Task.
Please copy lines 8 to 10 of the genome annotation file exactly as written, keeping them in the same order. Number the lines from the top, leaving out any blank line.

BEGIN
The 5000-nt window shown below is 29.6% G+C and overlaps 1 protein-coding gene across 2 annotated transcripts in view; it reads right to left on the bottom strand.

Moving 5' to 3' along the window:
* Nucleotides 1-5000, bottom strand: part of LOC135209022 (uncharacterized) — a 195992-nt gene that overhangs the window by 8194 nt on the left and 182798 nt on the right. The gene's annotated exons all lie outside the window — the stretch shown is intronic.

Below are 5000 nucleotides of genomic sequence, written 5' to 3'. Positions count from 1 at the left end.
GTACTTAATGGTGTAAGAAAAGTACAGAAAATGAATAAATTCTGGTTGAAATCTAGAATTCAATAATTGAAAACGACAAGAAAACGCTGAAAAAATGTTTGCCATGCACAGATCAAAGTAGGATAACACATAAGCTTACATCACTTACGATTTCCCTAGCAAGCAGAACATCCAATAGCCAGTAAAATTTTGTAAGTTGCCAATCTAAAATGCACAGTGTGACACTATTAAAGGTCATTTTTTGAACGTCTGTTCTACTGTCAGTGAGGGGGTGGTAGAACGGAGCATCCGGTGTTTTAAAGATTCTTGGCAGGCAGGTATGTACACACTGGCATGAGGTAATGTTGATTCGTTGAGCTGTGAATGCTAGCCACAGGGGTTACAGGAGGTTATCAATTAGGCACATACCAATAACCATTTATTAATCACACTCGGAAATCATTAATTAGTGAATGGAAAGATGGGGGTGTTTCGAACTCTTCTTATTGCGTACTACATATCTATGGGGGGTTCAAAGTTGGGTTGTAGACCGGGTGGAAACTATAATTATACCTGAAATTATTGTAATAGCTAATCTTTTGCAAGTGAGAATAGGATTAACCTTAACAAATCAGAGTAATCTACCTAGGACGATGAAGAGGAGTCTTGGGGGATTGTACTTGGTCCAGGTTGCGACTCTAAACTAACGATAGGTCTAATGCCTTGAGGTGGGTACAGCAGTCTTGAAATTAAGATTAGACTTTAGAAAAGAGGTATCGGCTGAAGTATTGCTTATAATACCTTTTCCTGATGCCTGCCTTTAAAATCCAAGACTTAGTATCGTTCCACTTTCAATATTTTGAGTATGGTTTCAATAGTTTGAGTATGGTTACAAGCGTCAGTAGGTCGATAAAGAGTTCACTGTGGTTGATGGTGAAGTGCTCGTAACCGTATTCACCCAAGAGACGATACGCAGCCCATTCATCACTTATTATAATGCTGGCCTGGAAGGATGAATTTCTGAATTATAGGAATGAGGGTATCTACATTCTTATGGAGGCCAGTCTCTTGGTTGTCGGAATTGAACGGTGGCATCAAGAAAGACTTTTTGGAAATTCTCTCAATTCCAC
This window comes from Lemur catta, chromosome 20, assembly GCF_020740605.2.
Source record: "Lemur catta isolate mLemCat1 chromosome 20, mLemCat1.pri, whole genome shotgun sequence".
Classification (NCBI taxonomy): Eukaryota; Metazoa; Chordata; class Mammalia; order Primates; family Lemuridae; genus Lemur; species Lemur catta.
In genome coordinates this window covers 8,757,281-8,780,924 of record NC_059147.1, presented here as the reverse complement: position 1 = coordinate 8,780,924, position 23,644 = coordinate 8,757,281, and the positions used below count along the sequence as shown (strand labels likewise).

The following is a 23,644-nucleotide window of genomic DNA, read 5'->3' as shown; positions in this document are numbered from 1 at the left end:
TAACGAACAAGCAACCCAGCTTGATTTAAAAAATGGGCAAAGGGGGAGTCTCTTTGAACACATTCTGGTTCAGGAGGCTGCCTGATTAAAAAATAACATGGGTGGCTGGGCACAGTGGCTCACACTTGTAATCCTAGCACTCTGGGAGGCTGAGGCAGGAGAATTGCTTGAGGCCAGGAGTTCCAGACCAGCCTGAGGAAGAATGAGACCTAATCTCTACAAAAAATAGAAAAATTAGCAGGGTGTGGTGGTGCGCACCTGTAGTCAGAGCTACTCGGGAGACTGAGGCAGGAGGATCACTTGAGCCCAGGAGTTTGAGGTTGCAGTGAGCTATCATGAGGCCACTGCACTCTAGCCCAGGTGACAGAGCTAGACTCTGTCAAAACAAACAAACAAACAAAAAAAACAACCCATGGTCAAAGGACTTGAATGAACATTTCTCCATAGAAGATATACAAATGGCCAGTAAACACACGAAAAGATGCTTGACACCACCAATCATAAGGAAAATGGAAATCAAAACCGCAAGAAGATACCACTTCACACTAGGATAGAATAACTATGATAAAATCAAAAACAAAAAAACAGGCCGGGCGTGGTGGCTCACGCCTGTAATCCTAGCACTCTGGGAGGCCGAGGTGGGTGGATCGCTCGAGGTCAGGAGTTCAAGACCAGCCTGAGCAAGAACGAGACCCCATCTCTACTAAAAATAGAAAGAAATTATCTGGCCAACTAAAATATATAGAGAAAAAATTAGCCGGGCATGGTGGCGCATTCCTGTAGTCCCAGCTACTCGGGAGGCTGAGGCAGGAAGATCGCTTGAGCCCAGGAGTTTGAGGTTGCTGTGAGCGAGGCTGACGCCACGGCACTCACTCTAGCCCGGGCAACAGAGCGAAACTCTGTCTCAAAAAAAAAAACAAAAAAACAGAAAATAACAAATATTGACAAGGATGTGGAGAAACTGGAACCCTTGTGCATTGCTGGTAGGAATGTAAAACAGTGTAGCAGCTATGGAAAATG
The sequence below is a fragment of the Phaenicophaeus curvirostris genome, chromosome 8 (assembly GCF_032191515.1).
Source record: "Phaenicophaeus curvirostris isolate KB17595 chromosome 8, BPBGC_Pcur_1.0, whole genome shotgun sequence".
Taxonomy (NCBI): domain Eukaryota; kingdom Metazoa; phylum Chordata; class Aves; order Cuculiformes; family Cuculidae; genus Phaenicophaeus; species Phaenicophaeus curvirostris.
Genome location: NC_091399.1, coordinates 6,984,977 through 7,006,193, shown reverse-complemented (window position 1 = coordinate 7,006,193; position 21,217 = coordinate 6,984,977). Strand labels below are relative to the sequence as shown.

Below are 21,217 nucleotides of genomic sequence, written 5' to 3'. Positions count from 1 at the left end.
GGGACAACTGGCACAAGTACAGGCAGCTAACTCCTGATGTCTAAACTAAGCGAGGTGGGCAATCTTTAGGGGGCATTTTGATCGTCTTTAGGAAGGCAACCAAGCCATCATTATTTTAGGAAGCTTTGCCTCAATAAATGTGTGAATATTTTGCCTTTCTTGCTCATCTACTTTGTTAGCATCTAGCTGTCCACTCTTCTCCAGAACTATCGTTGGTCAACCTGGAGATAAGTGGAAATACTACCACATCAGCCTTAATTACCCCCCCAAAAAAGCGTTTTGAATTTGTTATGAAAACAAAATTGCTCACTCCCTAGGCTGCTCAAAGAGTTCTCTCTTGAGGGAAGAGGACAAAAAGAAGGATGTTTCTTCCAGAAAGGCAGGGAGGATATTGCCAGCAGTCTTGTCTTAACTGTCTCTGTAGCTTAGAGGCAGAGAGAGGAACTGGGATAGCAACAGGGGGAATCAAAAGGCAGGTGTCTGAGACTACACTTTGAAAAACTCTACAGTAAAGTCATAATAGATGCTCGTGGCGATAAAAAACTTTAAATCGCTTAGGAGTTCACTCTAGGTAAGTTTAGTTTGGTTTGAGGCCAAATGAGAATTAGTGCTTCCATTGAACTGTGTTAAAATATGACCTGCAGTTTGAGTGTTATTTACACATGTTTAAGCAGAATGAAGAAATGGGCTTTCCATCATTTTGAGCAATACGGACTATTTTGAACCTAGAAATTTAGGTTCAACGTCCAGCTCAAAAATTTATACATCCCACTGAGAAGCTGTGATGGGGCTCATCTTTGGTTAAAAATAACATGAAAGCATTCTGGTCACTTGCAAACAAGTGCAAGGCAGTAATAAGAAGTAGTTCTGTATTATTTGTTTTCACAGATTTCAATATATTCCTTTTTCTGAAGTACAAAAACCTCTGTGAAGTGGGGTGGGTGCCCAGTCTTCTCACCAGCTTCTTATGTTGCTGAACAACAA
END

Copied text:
Classification (NCBI taxonomy): Eukaryota; Metazoa; Chordata; class Mammalia; order Primates; family Lemuridae; genus Lemur; species Lemur catta.
In genome coordinates this window covers 8,757,281-8,780,924 of record NC_059147.1, presented here as the reverse complement: position 1 = coordinate 8,780,924, position 23,644 = coordinate 8,757,281, and the positions used below count along the sequence as shown (strand labels likewise).

The following is a 23,644-nucleotide window of genomic DNA, read 5'->3' as shown; positions in this document are numbered from 1 at the left end: